To read more:

To buy it new:

To buy it used:

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Tuesday, June 26, 2018

Understanding the "Don't Care" Jacket

What was all the fuss about the “jacket” Melania Trump wore on a humanitarian mission last week? If you're like me, your immediate reaction to all the tweets and e-mails was, "Who cares?"--but you should care. This is why.

I didn't care. You can take the model off the runway but you can’t take the runway out of a real supermodel. With her trademark ability to look fabulous in colors that make normal human beings look either dirty or jaundiced or both, Melania will probably look as if she were struttin’ and stylin’ the latest color-you-can’t-wear in her coffin, long after her baby-boomer critics are gone. Left-wingers, spare your envy, I thought. Generation X are grown-ups now. Deal with it.

I saw the official photo of her leaving the plane in something cream-colored. Shirt, jacket, dress, who cared? We all know designers fight for the right to get the First Lady to wear their designs. If the cream-colored item was her “Don’t Care Jacket,” straight from the studio of whoever fancies himself or herself the next Christian Dior, I saw nothing newsworthy there.

But no, somebody said, the message “I don’t care” had actually been painted on the jacket. A “rain jacket” she’d worn while changing planes in the rain.

Say whaaat? Number one, they obviously hadn’t seen the same plain white top-piece I’d seen. Number two, although everybody knows the message of rain gear painted with “I don’t care” or “Let it snow” or “This is my ducky day” is that you don’t mind the weather in your warm dry gear, since when do Washingtonians wear rain gear other than the classic trench coat?

Little kids might get the “I’ll be your sunshine today” treatment, but not for long. I’ve seen (and bought for The Nephews) classic trench coats in children's size three. 

Nobody makes Washingtonians do this. Newcomers to the city bring other rain gear, but soon learn: There is no garment more appropriate to Washington’s climate than the classic London Fog. 

Some frown on the trench coat’s surplus-store look, but Melania, never averse to documenting that she looks healthy in olive or khaki, has been known to wear shirts and jackets inspired by actual soldiers’ uniforms.

So what kind of “rain jacket” had Melania chosen, and who had begged or bribed her to wear it? This I had to see, so I clicked over to the Daily Kos, which is a left-wing group blog similar to The Blaze, only shriller. (I subscribe to both blogs’ e-mail updates but seldom click through because both sites are cluttered and behave badly.)

Yes, there was the Queen of the Runways, modelling an olive-drab hooded rain jacket. (The hood was a nice effect, not unlike the button-on hoods sold with some of the better classic trench coats.) On the back someone did indeed appear to have painted “I don’t care and neither do U.” A prank by one of the fun-loving Trump children, perhaps? No, said Kos readers, it was a design currently for sale in an online store (link), from Zara.


Zara that’s reportedly still refusing to pay laborers for work they did in 2016?

(Just to be clear, these laborers in Turkey are petitioning for back wages they earned but weren't paid during a corporate takeover. Reportedly most are still working now, but have yet to collect what they earned then.)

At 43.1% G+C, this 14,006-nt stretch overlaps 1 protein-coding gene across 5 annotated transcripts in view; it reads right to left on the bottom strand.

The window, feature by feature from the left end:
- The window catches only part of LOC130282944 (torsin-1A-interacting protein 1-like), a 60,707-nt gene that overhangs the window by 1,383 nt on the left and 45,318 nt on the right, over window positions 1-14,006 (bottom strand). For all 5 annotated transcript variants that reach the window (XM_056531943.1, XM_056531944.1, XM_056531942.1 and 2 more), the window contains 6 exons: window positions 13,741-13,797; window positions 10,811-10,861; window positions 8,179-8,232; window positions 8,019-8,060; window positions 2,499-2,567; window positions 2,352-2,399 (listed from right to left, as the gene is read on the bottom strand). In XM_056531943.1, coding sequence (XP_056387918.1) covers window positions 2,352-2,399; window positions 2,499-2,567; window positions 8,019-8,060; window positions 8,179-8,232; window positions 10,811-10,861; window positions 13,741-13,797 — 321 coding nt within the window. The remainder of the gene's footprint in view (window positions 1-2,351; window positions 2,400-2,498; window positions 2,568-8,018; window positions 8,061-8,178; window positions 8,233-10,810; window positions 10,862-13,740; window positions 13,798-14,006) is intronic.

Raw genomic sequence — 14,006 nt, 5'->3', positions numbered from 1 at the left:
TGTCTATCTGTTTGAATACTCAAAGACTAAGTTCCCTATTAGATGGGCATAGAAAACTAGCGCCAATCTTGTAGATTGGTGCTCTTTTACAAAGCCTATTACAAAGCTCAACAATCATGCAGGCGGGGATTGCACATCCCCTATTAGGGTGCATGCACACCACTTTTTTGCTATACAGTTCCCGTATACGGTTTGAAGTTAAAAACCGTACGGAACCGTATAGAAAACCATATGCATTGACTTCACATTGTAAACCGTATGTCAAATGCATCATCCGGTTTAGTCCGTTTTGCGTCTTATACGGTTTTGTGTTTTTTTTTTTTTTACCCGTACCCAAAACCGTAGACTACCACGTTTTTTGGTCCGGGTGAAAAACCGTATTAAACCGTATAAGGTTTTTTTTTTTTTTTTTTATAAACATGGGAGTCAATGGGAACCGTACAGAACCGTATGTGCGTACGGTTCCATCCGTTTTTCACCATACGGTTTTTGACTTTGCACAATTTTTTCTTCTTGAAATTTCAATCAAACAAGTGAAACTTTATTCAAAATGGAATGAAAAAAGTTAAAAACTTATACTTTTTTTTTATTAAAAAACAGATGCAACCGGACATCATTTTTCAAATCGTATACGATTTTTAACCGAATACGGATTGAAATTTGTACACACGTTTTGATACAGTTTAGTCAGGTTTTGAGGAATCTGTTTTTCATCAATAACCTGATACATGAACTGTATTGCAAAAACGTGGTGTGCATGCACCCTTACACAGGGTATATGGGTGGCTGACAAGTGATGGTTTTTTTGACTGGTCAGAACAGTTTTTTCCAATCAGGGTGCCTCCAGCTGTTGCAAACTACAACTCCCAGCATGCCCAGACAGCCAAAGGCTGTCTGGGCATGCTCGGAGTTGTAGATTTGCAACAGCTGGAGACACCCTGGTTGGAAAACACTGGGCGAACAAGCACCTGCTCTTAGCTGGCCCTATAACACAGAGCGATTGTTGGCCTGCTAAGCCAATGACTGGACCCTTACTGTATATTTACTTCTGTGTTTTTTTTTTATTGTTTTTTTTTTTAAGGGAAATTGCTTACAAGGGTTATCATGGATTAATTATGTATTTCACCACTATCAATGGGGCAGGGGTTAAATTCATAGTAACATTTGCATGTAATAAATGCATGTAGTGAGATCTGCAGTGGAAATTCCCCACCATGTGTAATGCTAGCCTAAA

So this is not the normal little-kid “I don’t care how hard it rains” motif.

This is not just the often reported, sometimes quite amusing, “foreigner plays with unfamiliar writing system as art motif.” 

Anyone who’s wearing anything from Zara is telling the world “I support companies that fail to pay workers.”

That’s  "The Rrrest of the Story" behind the Daily Kos report (no link to a messy page) that Zara has been cranking out designs with all kinds of messages calculated to raise a fuss in the English-speaking world, issuing bogus apologies for one garment after another emblazoned with bait for one hypersensitive demographic after another. I didn't see the specific garment that upset Holocaust survivors (now that's a group with a valid reason for being hypersensitive) but I did see a "Gluten Free" design that raised screams of "Don't you even caaare about celiacs?"

Don't you even caaare about companies that just abscond with the wages their workers have earned, online shoppers of America? And if you don't, why should those workers give a flyin' flip whether their "edgy new urban styles" offend you? My guess is that they're printing up the most obnoxious slogans they can think of, short of obvious robot-censor-triggers like "I Hate U." 

It's called sabotage. It's the next step after sewing into clothes little notes that read "I made this garment but I didn't get paid for it."

I care, Gentle Readers. So should you. And so should Melania Trump.

She probably didn't see the original story; the First Lady of the United States does not actually have a lot of time to hang out online, and some criticize her even having a Twitter account. Well, here's the story, being tweeted specifically to her--or her social media consultant, rather. It would be great publicity for Melania Trump to investigate the story behind her famous rain jacket.

In theory Americans can't do much to help laborers in Turkey collect money owed to them by a company in Spain. In practice, being as famous, as rich, and as pretty as Melania can fairly be considered a super-power; Melania Trump just might be able to resolve this situation.